Seven Salmonella outbreaks that caused 324 people across the United States to become ill have been traced to live poultry in backyard flocks, the Centers for Disease Control and Prevention (CDC) concluded.
According to the CDC, Salmonella-related illnesses occurred between January 4 and May 11, in seven different outbreaks. Of the 324 people infected with the outbreak strains of Salmonella, 66 were hospitalized and one died, although CDC stated that Salmonella infection was not considered to be a contributing factor in that person's death.
Laboratory and epidemiological findings showed that all seven outbreaks were liked to live poultry, such as chicks and ducklings from multiple hatcheries. People who had become ill reported purchasing live baby poultry from various suppliers to produce eggs, learn about agriculture, have as a hobby,enjoy for fun, keep as pets, or to give as Easter gifts. Some of the places ill people reported contact with live poultry include at their home, someone else’s home, work, or school settings.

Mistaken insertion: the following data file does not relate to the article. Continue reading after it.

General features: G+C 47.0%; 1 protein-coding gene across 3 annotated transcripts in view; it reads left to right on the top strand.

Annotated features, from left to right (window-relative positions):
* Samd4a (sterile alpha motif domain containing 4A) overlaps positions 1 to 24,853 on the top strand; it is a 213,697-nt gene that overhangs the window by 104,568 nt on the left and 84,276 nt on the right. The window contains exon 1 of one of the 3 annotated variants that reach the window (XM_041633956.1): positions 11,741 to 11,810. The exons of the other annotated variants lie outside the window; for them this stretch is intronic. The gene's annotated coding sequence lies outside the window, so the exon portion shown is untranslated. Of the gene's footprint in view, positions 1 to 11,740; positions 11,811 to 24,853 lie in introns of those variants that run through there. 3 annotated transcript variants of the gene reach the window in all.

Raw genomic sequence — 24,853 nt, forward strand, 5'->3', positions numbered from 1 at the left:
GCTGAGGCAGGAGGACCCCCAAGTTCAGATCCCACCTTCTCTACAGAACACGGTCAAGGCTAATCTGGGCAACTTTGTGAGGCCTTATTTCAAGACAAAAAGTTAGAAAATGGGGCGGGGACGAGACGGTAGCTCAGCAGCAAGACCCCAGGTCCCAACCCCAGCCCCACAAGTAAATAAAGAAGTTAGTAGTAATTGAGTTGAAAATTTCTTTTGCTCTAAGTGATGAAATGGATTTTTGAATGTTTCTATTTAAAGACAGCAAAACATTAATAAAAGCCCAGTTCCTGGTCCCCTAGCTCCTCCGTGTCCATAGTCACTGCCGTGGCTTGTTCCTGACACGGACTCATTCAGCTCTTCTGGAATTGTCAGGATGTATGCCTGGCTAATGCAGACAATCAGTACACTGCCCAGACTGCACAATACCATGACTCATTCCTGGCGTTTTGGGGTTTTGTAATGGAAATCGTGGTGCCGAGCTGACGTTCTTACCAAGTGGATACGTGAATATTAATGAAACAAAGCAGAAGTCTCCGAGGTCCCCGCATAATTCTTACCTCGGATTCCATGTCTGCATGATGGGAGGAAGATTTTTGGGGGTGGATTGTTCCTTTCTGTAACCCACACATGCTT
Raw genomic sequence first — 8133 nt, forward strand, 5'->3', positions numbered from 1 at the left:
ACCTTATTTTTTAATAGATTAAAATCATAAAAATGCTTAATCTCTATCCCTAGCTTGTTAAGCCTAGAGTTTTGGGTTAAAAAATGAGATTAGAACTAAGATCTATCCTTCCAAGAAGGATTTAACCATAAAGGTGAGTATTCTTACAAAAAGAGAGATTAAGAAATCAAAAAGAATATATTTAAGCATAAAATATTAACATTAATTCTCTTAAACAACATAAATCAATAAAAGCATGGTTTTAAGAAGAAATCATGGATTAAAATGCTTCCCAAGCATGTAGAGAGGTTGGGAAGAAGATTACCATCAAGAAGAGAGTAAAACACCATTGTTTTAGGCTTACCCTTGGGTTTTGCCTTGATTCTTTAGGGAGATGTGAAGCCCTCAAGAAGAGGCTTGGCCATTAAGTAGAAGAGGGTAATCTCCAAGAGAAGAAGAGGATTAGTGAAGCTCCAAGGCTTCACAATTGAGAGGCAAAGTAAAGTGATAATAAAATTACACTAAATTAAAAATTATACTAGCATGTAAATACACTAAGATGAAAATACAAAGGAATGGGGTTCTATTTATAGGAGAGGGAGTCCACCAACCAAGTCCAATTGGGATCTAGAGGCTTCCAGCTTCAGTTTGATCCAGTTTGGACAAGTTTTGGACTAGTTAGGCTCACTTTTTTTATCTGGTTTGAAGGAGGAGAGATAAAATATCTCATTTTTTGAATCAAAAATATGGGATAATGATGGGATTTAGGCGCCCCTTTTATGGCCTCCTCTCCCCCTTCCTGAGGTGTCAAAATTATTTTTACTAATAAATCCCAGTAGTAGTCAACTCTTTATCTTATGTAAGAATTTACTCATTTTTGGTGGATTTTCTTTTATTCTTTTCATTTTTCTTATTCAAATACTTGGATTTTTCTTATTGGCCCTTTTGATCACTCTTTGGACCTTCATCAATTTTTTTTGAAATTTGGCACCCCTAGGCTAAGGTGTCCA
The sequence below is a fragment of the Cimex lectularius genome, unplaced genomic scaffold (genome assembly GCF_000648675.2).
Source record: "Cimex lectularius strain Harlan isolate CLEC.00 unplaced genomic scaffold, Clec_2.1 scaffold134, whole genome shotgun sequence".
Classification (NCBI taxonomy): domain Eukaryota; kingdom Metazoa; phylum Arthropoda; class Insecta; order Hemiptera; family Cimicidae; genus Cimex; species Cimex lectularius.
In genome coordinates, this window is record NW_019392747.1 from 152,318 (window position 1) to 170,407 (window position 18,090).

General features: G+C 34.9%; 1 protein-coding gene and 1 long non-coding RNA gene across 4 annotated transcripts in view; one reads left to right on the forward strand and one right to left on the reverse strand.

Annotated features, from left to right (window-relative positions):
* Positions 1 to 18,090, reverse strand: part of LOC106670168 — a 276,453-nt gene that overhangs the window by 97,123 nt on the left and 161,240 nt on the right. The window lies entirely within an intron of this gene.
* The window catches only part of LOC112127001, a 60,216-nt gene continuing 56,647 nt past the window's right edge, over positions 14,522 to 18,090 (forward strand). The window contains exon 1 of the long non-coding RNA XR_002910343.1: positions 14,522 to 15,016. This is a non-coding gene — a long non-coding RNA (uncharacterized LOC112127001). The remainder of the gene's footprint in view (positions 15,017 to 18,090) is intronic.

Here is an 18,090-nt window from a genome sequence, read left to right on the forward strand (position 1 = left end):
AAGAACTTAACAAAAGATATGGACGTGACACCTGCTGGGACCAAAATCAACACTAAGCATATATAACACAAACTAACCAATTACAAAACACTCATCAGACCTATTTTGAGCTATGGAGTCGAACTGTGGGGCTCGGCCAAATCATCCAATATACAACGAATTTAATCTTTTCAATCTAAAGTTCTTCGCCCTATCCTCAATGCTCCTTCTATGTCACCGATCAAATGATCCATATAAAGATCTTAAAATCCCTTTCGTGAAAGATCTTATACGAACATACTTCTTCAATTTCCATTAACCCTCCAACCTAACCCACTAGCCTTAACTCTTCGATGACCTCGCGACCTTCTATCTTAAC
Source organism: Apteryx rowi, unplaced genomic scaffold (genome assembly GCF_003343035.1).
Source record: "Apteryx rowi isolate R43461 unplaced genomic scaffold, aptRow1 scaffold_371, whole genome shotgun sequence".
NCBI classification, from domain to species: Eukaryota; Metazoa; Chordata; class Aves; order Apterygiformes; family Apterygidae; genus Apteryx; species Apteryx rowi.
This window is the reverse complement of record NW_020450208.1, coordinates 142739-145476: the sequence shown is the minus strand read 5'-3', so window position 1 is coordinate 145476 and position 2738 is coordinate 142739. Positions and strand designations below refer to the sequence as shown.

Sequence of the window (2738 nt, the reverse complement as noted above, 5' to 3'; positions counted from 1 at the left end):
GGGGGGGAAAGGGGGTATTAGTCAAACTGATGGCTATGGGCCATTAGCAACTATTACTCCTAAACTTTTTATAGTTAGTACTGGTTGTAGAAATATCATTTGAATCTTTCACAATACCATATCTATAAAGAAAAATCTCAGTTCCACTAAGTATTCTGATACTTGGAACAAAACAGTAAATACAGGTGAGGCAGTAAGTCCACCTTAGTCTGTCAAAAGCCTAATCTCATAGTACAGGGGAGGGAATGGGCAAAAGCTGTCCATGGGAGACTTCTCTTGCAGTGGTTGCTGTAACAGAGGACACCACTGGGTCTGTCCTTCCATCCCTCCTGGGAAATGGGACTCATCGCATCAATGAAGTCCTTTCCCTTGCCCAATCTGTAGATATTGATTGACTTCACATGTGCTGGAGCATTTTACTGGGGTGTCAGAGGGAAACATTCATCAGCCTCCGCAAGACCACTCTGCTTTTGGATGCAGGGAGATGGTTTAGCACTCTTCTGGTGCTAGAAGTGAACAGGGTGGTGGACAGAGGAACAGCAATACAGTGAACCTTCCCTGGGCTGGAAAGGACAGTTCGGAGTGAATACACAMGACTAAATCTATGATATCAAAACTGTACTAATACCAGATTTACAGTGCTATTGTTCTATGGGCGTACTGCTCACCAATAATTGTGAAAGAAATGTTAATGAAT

The majority of the outbreaks occurred in states East of the Mississippi River, a total of 35 states from coast to coast reported cases. Michigan and New York had the most confirmed Salmonella cases, with each reporting 34 cases. There were also 33 cases reported in Ohio.